While Federer closed out the opener, a flurry of errors saw him give up a break and fall 3-0 behind to begin the second.

Federer committed 15 unforced errors in the second set – eight from the backhand side – as Sandgren levelled the match.

The Swiss great's struggles continued into the third, broken in the second game when he sent a tame forehand into the net.

Sandgren came from 0-40 down in the third game of the set, during which a frustrated Federer was given an audible obscenity warning before receiving treatment off the court.

Struggling physically, Federer tried to hang in there before giving up the set with a backhand into the net.

Mixing his game up, Federer fought hard against a seemingly undistracted Sandgren in the fourth set before saving three match points in the 10th game as the American faltered.

Sandgren put two match point opportunities into the net and sent another wide before saving a break point to take a 6-5 lead.

In an extraordinary tie-break, Federer came from 6-3 down and saved four more match points to force a decider as the Rod Laver Arena crowd erupted.

Federer had his right hamstring treated before the fifth set and he appeared far more mobile as he took control of the contest.

A break for 4-2 set him up and he had no trouble closing it out, an unreturnable serve wrapping up the amazing comeback.

 

STATISTICAL BREAKDOWN 
Roger Federer [3] bt Tennys Sandgren 6-3 2-6 2-6 7-6 (10-8) 6-3

WINNERS/UNFORCED ERRORS  
Federer – 44/56
Sandgren – 73/53

ACES/DOUBLE FAULTS  
Federer – 5/3
Sandgren – 27/5

BREAK POINTS WON  
Federer – 2/13
Sandgren – 4/14

FIRST SERVE PERCENTAGE  
Federer – 65
Sandgren – 65

PERCENTAGE OF POINTS WON ON FIRST/SECOND SERVE  
Federer – 71/53
Sandgren – 79/45

TOTAL POINTS  
Federer – 160
Sandgren – 161

It is getting to the business end of the Australian Open for Roger Federer, who meets Tennys Sandgren in the quarter-finals on Tuesday.

Federer banished the demons of last year's shock fourth-round exit by topping Marton Fucsovics in Melbourne on Sunday.

A 20-time grand slam winner and six-time champion at Melbourne Park, Swiss maestro Federer is eyeing his first major title since the 2018 Australian Open.

As Federer prepares for the last eight, we look at the 38-year-old's form.

 

Form and results

Like his five-setter with John Millman, Federer dropped the opening set against Fucsovics on Sunday. However, third seed Federer managed to avoid going the distance as he steamrolled his unheralded Hungarian opponent in two hours, 11 minutes. The veteran used 44 winners to vanquish Fucsovics under the Rod Laver Arena lights.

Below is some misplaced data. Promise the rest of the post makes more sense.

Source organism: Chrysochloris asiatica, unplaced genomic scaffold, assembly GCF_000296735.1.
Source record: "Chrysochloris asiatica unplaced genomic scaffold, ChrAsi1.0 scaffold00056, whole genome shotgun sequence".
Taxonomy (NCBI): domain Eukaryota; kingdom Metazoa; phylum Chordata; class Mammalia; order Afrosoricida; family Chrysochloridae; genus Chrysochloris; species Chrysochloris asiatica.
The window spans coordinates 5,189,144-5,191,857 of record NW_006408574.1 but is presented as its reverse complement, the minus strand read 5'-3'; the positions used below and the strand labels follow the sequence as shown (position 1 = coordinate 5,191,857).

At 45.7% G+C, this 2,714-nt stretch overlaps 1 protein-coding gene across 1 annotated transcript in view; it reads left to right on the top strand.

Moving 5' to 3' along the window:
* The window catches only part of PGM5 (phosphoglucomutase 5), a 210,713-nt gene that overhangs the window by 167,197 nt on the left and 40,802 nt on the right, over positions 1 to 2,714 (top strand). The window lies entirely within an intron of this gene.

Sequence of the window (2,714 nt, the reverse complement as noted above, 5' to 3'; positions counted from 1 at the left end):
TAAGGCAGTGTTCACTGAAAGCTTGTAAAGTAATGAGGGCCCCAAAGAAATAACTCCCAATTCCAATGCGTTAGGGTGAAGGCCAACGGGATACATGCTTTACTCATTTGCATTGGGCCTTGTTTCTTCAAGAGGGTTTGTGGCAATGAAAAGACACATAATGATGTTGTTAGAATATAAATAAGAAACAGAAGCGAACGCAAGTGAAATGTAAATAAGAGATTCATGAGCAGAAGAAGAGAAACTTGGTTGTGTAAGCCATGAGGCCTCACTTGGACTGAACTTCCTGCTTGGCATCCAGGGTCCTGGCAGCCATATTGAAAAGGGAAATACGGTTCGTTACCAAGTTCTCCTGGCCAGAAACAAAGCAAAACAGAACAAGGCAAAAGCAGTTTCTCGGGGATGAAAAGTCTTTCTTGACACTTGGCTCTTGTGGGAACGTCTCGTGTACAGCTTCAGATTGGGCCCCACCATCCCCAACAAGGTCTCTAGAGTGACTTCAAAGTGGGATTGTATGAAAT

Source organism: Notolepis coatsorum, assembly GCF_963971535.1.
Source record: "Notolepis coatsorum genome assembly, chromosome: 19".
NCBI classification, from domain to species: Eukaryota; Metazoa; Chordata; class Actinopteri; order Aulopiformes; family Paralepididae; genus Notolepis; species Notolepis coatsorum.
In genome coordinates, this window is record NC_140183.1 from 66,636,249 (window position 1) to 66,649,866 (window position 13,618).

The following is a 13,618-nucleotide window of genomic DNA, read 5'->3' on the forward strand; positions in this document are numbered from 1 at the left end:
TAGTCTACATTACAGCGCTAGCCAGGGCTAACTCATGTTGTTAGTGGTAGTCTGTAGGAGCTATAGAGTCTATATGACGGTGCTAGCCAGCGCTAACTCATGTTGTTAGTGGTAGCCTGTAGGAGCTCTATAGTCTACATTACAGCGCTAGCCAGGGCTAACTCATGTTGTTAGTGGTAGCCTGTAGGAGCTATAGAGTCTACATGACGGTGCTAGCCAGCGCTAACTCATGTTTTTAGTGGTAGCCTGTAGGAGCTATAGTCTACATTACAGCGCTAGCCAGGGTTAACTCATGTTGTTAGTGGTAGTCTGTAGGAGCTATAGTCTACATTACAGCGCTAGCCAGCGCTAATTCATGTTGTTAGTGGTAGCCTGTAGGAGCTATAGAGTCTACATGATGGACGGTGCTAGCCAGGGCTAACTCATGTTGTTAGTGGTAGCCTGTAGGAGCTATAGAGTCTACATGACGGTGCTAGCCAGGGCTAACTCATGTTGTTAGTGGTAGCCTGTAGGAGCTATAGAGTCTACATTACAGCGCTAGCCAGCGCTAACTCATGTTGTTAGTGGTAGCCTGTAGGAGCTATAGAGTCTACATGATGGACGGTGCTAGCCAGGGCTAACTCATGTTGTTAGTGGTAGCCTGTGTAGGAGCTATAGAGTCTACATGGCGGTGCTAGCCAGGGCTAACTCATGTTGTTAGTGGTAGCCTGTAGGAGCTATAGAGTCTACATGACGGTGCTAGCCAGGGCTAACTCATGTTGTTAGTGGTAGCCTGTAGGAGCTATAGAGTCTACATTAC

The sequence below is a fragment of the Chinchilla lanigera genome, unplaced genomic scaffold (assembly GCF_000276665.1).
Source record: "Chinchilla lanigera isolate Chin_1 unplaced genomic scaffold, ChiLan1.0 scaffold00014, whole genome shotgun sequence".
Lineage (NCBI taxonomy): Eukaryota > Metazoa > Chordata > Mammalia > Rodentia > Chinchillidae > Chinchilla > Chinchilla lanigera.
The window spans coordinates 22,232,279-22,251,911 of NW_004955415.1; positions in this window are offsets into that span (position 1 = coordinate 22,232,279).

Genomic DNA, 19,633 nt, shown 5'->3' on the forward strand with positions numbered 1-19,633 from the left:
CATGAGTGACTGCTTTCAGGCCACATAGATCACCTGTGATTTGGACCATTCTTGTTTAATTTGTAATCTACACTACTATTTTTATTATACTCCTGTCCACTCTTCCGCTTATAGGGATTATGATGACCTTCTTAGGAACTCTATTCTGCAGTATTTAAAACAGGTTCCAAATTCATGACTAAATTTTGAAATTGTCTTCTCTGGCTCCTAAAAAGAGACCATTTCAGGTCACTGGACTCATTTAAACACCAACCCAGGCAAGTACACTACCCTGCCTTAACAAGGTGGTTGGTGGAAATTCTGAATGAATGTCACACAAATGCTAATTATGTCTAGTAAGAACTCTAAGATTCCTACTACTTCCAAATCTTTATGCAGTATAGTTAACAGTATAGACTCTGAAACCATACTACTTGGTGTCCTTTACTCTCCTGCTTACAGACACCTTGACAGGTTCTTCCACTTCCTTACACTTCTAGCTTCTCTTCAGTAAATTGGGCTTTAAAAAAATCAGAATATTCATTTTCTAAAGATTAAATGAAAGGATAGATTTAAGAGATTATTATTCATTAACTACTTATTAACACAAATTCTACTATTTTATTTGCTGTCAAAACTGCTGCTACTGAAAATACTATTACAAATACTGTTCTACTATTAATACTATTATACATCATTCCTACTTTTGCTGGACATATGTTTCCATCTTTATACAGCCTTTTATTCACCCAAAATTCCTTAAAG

R1: bt Johnson 6-3 6-2 6-2
R2: bt Krajinovic 6-1 6-4 6-1
R3: bt Millman 4-6 7-6 (7-2) 6-4 4-6 7-6 (10-8)
R4: bt Fucsovics 4-6 6-1 6-2 6-2

Next up

Sandgren finds himself in a familiar position. The 28-year-old will contest his second Australian Open quarter-final following his 2018 run. Sandgren upstaged 12th seed Fabio Fognini in four sets on Sunday. This will be the first meeting between Sandgren and Federer.

Draw

A blockbuster semi-final against defending champion Novak Djokovic is on the horizon for Federer. Djokovic must see off Milos Raonic to make that happen. The iconic pair played out a remarkable Wimbledon final, won by Djokovic, last year.

What he said

"I'm very happy how I'm feeling considering my age, considering everything I've gone through throughout my career. The toughness of the first real tough match of the season for me after having not played these kinds of matches for some time, it's nice to see that the work I did in the off-season paid off."

Roger Federer is preparing to face an enigma when he tackles Tennys Sandgren in the Australian Open quarter-finals, and the American even admits: "Maybe I shouldn't be here."

Sandgren is the world number 100 but has an unusually strong record against top-10 opponents, scoring wins over Stan Wawrinka, Dominic Thiem, Fabio Fognini and, earlier in this tournament, Matteo Berrettini.

The 28-year-old from Tennessee only made his grand slam main-draw debut in 2017 and is, by modern tennis standards, a late developer.

In 2014, he lost a Challenger Tour match to Britain's Marcus Willis, who famously chomped on a chocolate bar and sipped a cola drink rather than elect for snacks more usually associated with professional sport stars.

That match was highlighted, raking up bad memories for Sandgren, when Willis made a name for himself in 2016 at Wimbledon, the genial home player taking on Federer in a highly entertaining but one-sided second-round match on Centre Court.

Now, though, it is Sandgren's turn to tackle the 20-time grand slam winner, and their clash should be competitive.

"I wonder why he's not ranked higher, to be honest," Federer said of Sandgren. "Every time I see him play, I feel like he plays very well. He's got a lot of stuff in his game that [means] he's deserving of being higher.

"I'm looking forward to that match because I've seen him play a lot but never played him."

Sandgren repeated his 2019 Wimbledon win over Fognini to sink the Italian's hopes over four sets in Melbourne on Sunday, and Federer took the chance to watch, predicting "a tough one" next.

For his part, Federer overcame a sluggish start to see off Marton Fucsovics 4-6 6-1 6-2 6-2, with any effects of his late-night battle with John Millman in the third round seemingly shaken off.

Sandgren was asked why he has shown himself capable of doing well on the big occasion.

"Maybe because I haven't had that many," Sandgren said. "Maybe I haven't had that many looks or wasn't supposed to.

"Maybe I shouldn't be here. The fact that I am, I get kind of amped up. I want to perform. I want to do well. I don't want to take the time on the court for granted.

"Getting to play in a big stadium, getting to play in front of a lot of people, because I've played a lot of tennis in front of very few people, that seems to bring out the best tennis in me."

Sandgren's big shot is his serve, as Federer has observed.

The Swiss has taken down many a player with a booming serve in the past, yet he has also been struck by other areas of Sandgren's game, saying: "He can counter-punch but also likes to go on the attack."